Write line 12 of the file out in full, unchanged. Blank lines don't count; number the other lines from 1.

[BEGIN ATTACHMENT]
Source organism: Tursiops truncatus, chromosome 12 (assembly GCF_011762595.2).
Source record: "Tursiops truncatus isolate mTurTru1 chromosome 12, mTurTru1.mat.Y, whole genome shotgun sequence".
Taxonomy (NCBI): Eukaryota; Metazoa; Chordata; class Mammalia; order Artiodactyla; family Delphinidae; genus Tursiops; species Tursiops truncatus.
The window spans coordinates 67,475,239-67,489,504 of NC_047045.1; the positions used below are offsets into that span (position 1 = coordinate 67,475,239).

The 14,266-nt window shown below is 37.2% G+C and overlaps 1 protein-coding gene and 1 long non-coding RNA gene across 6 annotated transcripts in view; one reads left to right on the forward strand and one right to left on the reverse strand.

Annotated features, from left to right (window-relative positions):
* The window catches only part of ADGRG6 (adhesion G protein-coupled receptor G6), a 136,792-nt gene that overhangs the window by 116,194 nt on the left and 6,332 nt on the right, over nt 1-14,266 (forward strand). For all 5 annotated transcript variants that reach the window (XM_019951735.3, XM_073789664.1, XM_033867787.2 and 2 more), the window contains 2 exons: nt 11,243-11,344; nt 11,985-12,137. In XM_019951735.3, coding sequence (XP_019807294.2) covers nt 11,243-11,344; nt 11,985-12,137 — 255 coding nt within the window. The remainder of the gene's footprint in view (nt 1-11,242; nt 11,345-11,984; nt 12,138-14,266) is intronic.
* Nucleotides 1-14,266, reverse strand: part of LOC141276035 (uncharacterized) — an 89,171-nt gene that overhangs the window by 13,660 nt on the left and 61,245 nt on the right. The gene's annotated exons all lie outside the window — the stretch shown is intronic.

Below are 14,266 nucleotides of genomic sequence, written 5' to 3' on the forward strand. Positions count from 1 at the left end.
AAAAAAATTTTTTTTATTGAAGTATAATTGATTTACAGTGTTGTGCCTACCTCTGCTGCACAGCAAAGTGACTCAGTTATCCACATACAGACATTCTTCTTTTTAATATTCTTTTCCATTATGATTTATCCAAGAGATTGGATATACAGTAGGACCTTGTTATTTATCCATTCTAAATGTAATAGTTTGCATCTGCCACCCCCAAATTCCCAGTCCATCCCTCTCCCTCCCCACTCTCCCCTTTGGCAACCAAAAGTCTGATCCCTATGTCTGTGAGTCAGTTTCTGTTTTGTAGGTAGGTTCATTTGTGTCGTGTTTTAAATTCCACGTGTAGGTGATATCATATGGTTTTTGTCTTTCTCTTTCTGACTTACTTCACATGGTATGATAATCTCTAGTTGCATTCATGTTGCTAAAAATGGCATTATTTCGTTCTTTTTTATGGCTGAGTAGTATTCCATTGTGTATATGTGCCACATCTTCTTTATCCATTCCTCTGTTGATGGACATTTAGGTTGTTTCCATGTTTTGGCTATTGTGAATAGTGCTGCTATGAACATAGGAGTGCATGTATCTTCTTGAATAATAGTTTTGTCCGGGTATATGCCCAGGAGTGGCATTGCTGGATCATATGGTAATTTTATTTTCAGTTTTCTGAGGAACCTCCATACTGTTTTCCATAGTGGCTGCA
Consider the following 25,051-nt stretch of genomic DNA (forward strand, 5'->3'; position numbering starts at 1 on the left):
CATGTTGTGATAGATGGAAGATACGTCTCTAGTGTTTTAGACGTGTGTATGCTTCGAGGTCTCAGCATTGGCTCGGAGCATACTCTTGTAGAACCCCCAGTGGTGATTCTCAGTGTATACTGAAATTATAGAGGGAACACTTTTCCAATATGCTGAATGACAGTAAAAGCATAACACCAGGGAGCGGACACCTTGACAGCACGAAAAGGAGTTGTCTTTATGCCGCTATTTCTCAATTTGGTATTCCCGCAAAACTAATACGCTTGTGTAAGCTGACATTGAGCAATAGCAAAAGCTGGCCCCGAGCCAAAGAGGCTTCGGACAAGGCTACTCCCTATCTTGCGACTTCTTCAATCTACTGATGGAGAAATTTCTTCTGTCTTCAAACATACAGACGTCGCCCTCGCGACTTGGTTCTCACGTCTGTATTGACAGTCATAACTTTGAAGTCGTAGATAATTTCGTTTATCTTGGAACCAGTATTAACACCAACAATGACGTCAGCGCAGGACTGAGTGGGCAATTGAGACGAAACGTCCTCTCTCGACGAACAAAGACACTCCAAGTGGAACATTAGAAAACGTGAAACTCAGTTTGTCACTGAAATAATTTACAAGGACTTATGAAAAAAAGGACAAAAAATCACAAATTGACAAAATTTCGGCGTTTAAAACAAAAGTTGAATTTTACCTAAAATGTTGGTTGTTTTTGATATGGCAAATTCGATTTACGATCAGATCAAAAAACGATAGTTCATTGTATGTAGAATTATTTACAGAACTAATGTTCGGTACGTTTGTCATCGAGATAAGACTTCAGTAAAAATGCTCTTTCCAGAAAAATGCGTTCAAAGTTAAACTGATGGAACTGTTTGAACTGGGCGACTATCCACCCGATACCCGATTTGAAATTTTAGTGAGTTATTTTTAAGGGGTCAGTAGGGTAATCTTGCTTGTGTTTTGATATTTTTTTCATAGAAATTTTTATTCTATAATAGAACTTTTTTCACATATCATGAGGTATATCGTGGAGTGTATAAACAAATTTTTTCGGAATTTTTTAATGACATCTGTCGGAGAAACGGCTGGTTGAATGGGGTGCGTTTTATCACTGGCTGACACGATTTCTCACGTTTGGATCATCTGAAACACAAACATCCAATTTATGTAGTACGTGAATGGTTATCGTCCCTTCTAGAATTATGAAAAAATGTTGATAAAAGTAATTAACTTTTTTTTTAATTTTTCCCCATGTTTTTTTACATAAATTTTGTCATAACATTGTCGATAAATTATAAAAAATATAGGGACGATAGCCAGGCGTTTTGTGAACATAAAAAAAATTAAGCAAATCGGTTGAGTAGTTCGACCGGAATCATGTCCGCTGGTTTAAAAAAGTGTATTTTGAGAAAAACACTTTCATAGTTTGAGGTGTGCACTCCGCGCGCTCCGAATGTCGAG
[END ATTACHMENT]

CATGTTGTGATAGATGGAAGATACGTCTCTAGTGTTTTAGACGTGTGTATGCTTCGAGGTCTCAGCATTGGCTCGGAGCATACTCTTGTAGAACCCCCAGTGGTGATTCTCAGTGTATACTGAAATTATAGAGGGAACACTTTTCCAATATGCTGAATGACAGTAAAAGCATAACACCAGGGAGCGGACACCTTGACAGCACGAAAAGGAGTTGTCTTTATGCCGCTATTTCTCAATTTGGTATTCCCGCAAAACTAATACGCTTGTGTAAGCTGACATTGAGCAATAGCAAAAGCTGGCCCCGAGCCAAAGAGGCTTCGGACAAGGCTACTCCCTATCTTGCGACTTCTTCAATCTACTGATGGAGAAATTTCTTCTGTCTTCAAACATACAGACGTCGCCCTCGCGACTTGGTTCTCACGTCTGTATTGACAGTCATAACTTTGAAGTCGTAGATAATTTCGTTTATCTTGGAACCAGTATTAACACCAACAATGACGTCAGCGCAGGACTGAGTGGGCAATTGAGACGAAACGTCCTCTCTCGACGAACAAAGACACTCCAAGTGGAACATTAGAAAACGTGAAACTCAGTTTGTCACTGAAATAATTTACAAGGACTTATGAAAAAAAGGACAAAAAATCACAAATTGACAAAATTTCGGCGTTTAAAACAAAAGTTGAATTTTACCTAAAATGTTGGTTGTTTTTGATATGGCAAATTCGATTTACGATCAGATCAAAAAACGATAGTTCATTGTATGTAGAATTATTTACAGAACTAATGTTCGGTACGTTTGTCATCGAGATAAGACTTCAGTAAAAATGCTCTTTCCAGAAAAATGCGTTCAAAGTTAAACTGATGGAACTGTTTGAACTGGGCGACTATCCACCCGATACCCGATTTGAAATTTTAGTGAGTTATTTTTAAGGGGTCAGTAGGGTAATCTTGCTTGTGTTTTGATATTTTTTTCATAGAAATTTTTATTCTATAATAGAACTTTTTTCACATATCATGAGGTATATCGTGGAGTGTATAAACAAATTTTTTCGGAATTTTTTAATGACATCTGTCGGAGAAACGGCTGGTTGAATGGGGTGCGTTTTATCACTGGCTGACACGATTTCTCACGTTTGGATCATCTGAAACACAAACATCCAATTTATGTAGTACGTGAATGGTTATCGTCCCTTCTAGAATTATGAAAAAATGTTGATAAAAGTAATTAACTTTTTTTTTAATTTTTCCCCATGTTTTTTTACATAAATTTTGTCATAACATTGTCGATAAATTATAAAAAATATAGGGACGATAGCCAGGCGTTTTGTGAACATAAAAAAAATTAAGCAAATCGGTTGAGTAGTTCGACCGGAATCATGTCCGCTGGTTTAAAAAAGTGTATTTTGAGAAAAACACTTTCATAGTTTGAGGTGTGCACTCCGCGCGCTCCGAATGTCGAG